Photos: Turkey’s Third Bridge to Europe
Istanbul is the only city in the world that spans two continents: Europe and Asia. For centuries people dreamt of connecting them. It finally happened in 1973 when Turkey built the first overpass across the Bosphorus Strait. A second bridge was completed in 1988. Now a third—a cable suspension bridge—is being built near the Black Sea, outside of the center of the city. But not without controversy.
Critics see the bridge as yet another gigantic and ill-conceived project by Prime Minister Recep Tayyip Erdogan. They say the project will bring environmental ruin while benefiting property speculators and government-friendly contractors.
Others don’t like that the bridge is being named after Yavuz Sultan Selim, a 16th-century Ottoman ruler reputed to have killed 40,000 Alevis, a minority sect of Islam.
The main goal of the project is absorb some of the heavy traffic that goes across the two existing bridges. And many supporters have called the third bridge a “Modern Silk Road,” which will help promote commerce.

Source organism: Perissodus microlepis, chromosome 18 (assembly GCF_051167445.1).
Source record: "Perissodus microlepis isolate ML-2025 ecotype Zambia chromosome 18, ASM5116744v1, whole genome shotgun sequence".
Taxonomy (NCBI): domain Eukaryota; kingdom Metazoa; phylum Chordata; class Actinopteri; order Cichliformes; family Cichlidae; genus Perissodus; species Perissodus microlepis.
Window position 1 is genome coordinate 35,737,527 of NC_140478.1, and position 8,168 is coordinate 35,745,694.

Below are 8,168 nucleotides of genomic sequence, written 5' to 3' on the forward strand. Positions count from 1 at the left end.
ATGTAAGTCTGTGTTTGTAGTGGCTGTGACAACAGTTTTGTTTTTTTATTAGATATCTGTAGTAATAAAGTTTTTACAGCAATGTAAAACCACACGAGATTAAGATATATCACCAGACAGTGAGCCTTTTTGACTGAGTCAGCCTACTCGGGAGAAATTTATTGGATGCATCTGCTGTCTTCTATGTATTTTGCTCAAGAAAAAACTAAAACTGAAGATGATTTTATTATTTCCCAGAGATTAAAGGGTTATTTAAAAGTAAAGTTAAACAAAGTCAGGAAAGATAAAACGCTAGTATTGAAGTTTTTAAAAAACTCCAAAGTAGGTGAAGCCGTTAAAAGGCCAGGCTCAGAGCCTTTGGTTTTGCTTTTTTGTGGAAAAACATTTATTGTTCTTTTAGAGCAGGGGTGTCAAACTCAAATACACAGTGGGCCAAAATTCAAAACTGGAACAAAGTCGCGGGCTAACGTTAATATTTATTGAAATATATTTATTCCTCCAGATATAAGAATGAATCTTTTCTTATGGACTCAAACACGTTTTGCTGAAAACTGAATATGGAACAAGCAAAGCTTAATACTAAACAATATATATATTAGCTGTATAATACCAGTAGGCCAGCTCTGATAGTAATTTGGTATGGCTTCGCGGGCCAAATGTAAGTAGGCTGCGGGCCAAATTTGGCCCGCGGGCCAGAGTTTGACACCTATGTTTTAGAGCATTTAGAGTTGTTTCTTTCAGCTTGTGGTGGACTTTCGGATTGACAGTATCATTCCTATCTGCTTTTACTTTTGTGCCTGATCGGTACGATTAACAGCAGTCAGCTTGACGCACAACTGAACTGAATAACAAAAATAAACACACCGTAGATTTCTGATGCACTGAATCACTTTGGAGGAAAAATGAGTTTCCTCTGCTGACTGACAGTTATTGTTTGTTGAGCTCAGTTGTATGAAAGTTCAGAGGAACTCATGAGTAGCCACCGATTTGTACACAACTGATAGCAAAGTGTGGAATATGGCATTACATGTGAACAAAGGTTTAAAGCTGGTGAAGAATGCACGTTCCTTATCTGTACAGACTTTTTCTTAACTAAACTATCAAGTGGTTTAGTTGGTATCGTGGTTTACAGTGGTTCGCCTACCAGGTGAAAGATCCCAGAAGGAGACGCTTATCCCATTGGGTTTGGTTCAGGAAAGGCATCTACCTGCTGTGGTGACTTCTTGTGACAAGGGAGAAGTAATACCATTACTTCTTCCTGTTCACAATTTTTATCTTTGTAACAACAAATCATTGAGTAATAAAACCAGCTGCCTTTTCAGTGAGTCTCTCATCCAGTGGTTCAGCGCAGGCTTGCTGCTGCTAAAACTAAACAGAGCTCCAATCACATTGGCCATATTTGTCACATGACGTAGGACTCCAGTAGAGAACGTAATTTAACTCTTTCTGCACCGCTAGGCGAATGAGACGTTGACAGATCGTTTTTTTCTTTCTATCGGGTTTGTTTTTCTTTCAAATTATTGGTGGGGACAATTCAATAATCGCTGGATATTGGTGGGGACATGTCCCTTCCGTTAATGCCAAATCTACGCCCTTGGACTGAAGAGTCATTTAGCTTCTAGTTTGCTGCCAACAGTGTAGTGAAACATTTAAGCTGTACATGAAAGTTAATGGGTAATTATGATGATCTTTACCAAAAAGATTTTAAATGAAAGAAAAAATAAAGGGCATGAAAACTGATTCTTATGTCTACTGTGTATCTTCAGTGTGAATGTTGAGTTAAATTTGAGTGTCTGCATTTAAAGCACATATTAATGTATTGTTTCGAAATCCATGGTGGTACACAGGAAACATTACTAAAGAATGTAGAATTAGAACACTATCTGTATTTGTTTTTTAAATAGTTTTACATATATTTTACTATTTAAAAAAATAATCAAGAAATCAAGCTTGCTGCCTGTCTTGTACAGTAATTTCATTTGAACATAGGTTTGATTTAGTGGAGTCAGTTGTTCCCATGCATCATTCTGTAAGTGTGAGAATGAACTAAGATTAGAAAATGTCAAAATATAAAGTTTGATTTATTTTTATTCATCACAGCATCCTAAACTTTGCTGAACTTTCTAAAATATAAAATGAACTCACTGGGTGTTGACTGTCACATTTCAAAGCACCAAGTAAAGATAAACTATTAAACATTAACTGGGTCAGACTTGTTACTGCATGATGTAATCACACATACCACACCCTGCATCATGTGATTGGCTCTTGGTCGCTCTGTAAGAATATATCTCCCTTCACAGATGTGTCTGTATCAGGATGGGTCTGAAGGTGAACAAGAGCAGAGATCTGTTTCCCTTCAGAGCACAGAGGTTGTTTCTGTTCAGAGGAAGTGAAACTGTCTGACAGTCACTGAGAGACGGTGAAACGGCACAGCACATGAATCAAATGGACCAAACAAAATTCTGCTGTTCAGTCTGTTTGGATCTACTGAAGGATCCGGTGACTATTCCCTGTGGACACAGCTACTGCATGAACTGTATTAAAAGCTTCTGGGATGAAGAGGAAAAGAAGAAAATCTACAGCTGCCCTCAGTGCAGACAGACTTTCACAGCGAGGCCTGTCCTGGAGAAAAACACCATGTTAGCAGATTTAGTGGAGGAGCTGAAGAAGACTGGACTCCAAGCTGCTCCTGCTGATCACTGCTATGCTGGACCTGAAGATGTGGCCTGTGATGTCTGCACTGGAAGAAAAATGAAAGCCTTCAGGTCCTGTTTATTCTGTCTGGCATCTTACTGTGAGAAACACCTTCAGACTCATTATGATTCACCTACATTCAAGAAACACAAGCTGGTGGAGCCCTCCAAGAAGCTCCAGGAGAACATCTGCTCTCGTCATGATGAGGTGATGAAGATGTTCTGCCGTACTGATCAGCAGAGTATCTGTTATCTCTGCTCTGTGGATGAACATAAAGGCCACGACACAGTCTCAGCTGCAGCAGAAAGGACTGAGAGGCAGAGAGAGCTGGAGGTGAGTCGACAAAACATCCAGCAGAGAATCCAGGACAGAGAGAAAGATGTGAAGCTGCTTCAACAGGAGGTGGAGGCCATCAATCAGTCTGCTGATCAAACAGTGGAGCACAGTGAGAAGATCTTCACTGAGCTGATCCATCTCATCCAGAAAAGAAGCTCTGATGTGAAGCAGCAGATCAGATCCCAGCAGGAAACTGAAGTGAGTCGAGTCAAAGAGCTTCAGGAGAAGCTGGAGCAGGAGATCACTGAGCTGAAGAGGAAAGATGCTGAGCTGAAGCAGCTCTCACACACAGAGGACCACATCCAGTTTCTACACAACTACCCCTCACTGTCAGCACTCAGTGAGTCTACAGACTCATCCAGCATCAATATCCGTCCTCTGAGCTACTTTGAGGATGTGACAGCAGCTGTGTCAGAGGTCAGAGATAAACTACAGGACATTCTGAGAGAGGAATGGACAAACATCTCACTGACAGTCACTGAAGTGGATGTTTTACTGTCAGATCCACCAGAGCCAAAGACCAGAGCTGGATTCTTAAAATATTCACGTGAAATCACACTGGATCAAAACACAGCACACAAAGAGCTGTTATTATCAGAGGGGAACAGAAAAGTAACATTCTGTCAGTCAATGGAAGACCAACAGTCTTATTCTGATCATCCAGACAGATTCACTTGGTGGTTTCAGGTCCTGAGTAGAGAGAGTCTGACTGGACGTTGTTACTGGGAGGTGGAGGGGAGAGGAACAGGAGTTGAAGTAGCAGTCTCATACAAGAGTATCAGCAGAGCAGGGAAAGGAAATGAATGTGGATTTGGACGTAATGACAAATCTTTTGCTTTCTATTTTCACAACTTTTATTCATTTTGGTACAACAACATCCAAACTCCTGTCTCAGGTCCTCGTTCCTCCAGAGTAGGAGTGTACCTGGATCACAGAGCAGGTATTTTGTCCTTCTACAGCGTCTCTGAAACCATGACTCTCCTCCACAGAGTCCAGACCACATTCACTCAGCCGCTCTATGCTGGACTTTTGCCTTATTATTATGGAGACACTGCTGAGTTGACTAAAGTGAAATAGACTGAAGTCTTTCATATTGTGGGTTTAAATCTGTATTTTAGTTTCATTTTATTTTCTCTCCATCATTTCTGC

Construction began in May 2013 as part of the 161-mile-long Northern Marmara Highway project, which will connect the city to a brand-new airport.
Already it’s clear that the bridge will cast an imposing presence over Istanbul’s northern forests. The 4,619-foot-long overpass will be 191 feet wide and feature four lanes of cars and a railway line going in each direction. The towers for the bridge will be more than 1,000 feet high.
Building this, of course, is no easy task. Already 3,500 people are working on the overpass on behalf of Turkey’s Içtaş construction and the Astaldi group of Italy.
It’s not cheap either. The bridge’s estimated price tag: between $2.5 and $3.5 billion. At the end of 2015, when its completion is expected, drivers will have to pay a $3 toll to cross.
For critics, however, the cost to Istanbul can’t be measured in dollar signs.